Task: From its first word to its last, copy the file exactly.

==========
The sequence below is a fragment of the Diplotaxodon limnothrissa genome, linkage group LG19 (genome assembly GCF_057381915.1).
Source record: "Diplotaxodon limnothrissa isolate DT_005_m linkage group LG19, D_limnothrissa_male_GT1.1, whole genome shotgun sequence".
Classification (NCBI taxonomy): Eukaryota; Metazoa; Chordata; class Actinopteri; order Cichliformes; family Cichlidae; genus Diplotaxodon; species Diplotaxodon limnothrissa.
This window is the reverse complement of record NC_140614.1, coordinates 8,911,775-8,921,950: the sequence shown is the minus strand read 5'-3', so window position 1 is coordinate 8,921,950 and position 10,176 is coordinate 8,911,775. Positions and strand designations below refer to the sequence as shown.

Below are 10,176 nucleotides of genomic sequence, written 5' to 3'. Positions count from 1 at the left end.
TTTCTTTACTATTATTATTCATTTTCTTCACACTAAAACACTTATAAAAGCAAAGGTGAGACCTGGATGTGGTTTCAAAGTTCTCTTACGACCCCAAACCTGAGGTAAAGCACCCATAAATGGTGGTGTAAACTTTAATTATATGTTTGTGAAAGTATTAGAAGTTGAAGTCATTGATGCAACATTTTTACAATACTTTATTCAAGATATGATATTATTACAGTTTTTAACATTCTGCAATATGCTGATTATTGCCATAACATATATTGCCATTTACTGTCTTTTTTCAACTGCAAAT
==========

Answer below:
The sequence below is a fragment of the Diplotaxodon limnothrissa genome, linkage group LG19 (genome assembly GCF_057381915.1).
Source record: "Diplotaxodon limnothrissa isolate DT_005_m linkage group LG19, D_limnothrissa_male_GT1.1, whole genome shotgun sequence".
Classification (NCBI taxonomy): Eukaryota; Metazoa; Chordata; class Actinopteri; order Cichliformes; family Cichlidae; genus Diplotaxodon; species Diplotaxodon limnothrissa.
This window is the reverse complement of record NC_140614.1, coordinates 8,911,775-8,921,950: the sequence shown is the minus strand read 5'-3', so window position 1 is coordinate 8,921,950 and position 10,176 is coordinate 8,911,775. Positions and strand designations below refer to the sequence as shown.

Below are 10,176 nucleotides of genomic sequence, written 5' to 3'. Positions count from 1 at the left end.
TTTCTTTACTATTATTATTCATTTTCTTCACACTAAAACACTTATAAAAGCAAAGGTGAGACCTGGATGTGGTTTCAAAGTTCTCTTACGACCCCAAACCTGAGGTAAAGCACCCATAAATGGTGGTGTAAACTTTAATTATATGTTTGTGAAAGTATTAGAAGTTGAAGTCATTGATGCAACATTTTTACAATACTTTATTCAAGATATGATATTATTACAGTTTTTAACATTCTGCAATATGCTGATTATTGCCATAACATATATTGCCATTTACTGTCTTTTTTCAACTGCAAAT